The Education Ministry is studying whether to hire native speakers to teach English language in schools.
Education Minister Tharman Shanmugaratnam said this during a dialogue session at a student education conference.
Questions from the students at the dialogue session were wide-ranging.
But the concern on how to better enhance students' English proficiency cropped up often.
Mr Tharman assured them that his ministry is paying attention to this area.
But he pointed out that it is incorrect to say that the standard of English language has deteriorated.
Mr Tharman said that is because more people are speaking English now compared to 30 years ago and inevitably it gets spoken in a different way.
He said: "If need be, we can bring back native speakers of the English language to help us, especially in the first phase, help us to strengthen the teaching of the English language.
"We have many excellent Singaporean teachers in the English language. But we may need more numbers and this is something which we're looking into as well.
"At the top end, we need to do more, to make sure that those who have the ability to speak it well, really do so and are proud about it, just like how we want students to be proud about speaking the mother tongue well."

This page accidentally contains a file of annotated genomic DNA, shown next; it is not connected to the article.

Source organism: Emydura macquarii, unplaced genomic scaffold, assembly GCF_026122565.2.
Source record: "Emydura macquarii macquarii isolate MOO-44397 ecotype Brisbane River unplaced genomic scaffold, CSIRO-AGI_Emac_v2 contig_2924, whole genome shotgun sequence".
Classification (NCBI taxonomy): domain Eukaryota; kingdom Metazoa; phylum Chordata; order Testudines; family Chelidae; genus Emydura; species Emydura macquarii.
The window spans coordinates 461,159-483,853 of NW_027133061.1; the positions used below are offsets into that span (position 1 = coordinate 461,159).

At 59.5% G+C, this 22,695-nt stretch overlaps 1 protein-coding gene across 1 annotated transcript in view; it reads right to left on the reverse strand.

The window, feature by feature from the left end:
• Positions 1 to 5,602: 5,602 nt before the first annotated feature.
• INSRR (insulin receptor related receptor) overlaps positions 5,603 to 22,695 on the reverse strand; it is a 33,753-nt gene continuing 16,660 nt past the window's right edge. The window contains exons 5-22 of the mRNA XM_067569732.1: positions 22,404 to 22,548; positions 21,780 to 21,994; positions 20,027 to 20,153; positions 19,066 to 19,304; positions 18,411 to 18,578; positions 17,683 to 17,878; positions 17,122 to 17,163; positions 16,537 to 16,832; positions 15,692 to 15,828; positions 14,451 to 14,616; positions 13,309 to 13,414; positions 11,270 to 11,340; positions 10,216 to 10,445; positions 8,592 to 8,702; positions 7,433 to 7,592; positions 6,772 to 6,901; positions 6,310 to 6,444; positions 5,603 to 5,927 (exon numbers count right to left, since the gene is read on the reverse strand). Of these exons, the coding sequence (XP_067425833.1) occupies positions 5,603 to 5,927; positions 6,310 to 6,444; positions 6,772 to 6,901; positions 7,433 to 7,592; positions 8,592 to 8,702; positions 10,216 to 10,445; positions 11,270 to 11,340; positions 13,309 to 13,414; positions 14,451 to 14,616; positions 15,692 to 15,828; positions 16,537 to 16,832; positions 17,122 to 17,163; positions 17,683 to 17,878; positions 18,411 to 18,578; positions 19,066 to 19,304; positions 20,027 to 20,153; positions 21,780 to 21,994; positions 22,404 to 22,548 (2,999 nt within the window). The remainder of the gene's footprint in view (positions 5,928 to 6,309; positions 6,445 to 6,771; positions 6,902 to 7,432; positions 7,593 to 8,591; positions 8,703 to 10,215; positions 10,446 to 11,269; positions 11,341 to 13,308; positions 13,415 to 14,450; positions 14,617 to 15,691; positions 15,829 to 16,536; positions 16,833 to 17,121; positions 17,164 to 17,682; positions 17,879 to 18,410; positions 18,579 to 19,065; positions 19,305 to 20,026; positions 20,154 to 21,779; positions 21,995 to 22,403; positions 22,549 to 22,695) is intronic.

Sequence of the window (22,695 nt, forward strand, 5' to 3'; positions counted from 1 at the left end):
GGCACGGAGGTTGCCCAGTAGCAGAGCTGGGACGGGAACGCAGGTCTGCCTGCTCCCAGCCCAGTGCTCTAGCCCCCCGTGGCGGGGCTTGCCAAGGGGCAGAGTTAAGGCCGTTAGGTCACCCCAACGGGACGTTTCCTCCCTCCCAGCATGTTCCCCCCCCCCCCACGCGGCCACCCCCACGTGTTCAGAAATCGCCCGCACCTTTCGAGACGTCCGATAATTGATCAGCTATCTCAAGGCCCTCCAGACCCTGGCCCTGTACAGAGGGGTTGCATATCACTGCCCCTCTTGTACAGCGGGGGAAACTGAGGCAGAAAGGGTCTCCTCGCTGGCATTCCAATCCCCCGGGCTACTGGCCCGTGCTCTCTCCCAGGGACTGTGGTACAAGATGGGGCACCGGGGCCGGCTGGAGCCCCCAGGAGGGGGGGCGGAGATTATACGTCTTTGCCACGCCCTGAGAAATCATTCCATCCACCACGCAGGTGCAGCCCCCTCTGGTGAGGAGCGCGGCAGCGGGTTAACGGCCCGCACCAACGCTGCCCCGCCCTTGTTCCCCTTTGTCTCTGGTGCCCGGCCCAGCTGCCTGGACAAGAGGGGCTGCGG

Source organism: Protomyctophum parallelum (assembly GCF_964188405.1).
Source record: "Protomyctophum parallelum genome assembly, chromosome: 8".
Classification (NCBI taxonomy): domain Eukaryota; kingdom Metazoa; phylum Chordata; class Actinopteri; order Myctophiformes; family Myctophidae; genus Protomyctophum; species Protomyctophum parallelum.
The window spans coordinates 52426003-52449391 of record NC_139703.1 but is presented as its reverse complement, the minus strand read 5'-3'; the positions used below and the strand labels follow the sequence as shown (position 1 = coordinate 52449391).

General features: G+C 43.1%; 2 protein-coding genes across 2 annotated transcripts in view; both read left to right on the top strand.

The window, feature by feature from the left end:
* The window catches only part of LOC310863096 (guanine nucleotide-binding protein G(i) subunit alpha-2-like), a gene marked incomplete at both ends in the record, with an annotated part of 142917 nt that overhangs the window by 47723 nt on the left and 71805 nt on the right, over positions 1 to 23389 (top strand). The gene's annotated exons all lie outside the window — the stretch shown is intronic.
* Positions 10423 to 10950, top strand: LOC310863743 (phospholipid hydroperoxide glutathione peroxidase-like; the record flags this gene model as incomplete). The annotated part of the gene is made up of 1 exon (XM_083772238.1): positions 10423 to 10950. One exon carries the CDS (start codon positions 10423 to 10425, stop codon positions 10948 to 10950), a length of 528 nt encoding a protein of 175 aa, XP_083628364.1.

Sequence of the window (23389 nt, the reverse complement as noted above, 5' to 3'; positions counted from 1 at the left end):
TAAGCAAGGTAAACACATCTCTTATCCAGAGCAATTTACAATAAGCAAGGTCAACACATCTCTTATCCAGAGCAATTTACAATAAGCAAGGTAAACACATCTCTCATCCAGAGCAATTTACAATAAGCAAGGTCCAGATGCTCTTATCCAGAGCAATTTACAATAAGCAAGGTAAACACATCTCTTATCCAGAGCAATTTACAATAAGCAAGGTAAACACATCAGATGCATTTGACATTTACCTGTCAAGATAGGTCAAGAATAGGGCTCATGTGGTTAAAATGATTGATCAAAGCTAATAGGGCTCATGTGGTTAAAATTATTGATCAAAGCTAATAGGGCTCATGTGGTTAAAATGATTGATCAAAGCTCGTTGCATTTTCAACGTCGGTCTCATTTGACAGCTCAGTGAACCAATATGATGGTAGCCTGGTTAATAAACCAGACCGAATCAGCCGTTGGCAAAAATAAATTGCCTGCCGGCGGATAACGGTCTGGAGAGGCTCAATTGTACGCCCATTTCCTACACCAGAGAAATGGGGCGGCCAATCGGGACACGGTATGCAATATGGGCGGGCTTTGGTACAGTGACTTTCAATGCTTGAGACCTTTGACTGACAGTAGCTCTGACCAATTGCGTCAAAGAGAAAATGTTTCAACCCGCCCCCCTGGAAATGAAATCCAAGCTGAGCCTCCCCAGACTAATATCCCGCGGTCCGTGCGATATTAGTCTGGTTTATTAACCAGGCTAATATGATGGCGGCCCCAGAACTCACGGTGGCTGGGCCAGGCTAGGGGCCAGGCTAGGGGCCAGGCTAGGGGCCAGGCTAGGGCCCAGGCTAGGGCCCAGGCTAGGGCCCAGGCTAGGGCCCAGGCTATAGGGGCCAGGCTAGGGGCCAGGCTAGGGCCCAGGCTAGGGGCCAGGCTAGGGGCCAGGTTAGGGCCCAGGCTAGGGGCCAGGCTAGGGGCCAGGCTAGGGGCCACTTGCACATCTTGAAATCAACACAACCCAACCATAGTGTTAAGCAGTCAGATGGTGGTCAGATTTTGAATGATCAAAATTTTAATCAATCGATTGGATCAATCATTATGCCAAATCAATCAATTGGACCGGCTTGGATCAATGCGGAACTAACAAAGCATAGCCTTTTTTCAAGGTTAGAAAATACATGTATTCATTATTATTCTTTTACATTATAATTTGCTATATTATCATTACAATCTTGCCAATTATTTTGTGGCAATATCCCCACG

Earlier this week, Mr Tharman revealed that the new Minister of State for Education, Lui Tuck Yew, will be looking at improving the teaching and learning of the English language.
During the education conference, the students also presented their proposals such as having more exchange programmes between ITE and JC students.
The conference, organised by Hwa Chong Institution, involved 65 students from various schools.
After listening to the proposals given by the students, Mr Tharman said that he was very impressed with their work.
He called their suggestions constructive and mature.
And Mr Tharman was heartened to note that the students themselves want to broaden their education and develop life skills.
1. If Singapore's standard of English is apparently not deteriorating, then why consider hiring native English speakers at all?
2. Perhaps Tharman would like to clarify what the definition of 'deteriorating' is. If the standards are supposedly "changing", but not "deteriorating", then they are improving? Come on Tharman. As Education Minister, use your proficient language skills and tell us what you're really trying to say: the kids need help.